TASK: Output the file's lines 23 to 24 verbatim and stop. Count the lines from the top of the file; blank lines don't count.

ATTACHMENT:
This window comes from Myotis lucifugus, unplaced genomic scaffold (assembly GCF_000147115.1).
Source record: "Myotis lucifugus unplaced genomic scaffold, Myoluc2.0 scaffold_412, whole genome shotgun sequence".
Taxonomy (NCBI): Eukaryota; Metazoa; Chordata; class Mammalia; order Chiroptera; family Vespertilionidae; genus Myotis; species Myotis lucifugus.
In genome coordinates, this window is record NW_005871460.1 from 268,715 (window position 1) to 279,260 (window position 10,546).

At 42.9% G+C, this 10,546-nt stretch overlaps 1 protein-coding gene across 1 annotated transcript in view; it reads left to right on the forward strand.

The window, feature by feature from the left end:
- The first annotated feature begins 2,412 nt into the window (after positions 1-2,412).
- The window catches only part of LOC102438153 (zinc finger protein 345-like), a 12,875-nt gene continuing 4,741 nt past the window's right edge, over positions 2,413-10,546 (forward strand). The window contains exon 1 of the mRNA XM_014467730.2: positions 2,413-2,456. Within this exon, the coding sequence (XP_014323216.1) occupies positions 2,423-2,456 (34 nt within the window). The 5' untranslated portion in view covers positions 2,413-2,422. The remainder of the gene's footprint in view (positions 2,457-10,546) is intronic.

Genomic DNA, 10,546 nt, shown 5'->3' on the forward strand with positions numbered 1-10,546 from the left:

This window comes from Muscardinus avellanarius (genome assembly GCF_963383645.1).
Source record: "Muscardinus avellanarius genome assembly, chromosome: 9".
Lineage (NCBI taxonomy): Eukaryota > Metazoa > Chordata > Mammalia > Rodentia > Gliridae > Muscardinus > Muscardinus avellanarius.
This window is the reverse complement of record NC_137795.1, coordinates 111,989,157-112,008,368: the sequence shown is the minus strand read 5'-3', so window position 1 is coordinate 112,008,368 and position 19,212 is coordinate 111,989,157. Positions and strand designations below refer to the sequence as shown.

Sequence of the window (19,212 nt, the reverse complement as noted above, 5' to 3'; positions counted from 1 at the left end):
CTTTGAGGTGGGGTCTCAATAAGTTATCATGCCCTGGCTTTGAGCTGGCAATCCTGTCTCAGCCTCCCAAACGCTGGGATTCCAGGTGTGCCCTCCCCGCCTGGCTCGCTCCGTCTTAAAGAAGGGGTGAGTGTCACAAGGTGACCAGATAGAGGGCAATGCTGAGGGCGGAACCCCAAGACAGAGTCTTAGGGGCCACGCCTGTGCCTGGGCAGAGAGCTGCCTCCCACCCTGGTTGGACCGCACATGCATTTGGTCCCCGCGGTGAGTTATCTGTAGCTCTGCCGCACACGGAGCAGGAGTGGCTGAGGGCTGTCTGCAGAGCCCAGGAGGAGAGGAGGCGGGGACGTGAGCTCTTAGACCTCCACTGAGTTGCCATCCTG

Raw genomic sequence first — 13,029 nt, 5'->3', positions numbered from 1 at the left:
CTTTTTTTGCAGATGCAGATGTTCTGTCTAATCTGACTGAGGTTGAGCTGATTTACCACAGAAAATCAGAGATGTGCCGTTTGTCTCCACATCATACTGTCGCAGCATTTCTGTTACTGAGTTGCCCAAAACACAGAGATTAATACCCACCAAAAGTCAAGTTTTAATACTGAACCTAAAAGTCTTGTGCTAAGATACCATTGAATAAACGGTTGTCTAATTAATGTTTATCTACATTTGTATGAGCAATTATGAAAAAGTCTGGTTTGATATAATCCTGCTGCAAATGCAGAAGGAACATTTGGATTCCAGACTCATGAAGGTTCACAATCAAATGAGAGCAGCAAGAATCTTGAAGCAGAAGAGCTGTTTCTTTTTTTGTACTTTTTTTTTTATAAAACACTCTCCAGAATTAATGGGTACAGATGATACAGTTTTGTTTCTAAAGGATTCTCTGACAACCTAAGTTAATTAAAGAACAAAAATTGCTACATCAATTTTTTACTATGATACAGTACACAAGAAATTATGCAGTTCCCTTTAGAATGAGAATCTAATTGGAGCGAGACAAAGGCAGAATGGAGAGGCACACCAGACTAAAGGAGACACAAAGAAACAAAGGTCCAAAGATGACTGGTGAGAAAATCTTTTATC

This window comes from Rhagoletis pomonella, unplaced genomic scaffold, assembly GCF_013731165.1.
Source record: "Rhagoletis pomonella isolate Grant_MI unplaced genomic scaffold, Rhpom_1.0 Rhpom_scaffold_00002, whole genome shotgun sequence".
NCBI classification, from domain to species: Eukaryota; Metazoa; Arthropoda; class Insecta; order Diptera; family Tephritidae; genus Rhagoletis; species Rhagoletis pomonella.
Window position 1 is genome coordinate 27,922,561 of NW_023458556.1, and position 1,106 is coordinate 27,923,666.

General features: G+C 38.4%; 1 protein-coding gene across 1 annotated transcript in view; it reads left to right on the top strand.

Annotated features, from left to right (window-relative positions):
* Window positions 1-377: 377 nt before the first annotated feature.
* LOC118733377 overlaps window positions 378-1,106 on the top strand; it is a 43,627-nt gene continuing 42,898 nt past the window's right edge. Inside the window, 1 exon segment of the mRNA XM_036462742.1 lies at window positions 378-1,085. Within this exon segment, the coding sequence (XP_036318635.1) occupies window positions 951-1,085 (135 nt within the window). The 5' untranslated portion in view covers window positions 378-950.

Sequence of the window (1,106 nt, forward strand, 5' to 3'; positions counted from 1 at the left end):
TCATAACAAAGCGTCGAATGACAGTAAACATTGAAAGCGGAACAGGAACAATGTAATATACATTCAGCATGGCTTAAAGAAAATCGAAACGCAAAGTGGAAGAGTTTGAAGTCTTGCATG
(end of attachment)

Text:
Annotated features, from left to right (window-relative positions):
* Window positions 1-377: 377 nt before the first annotated feature.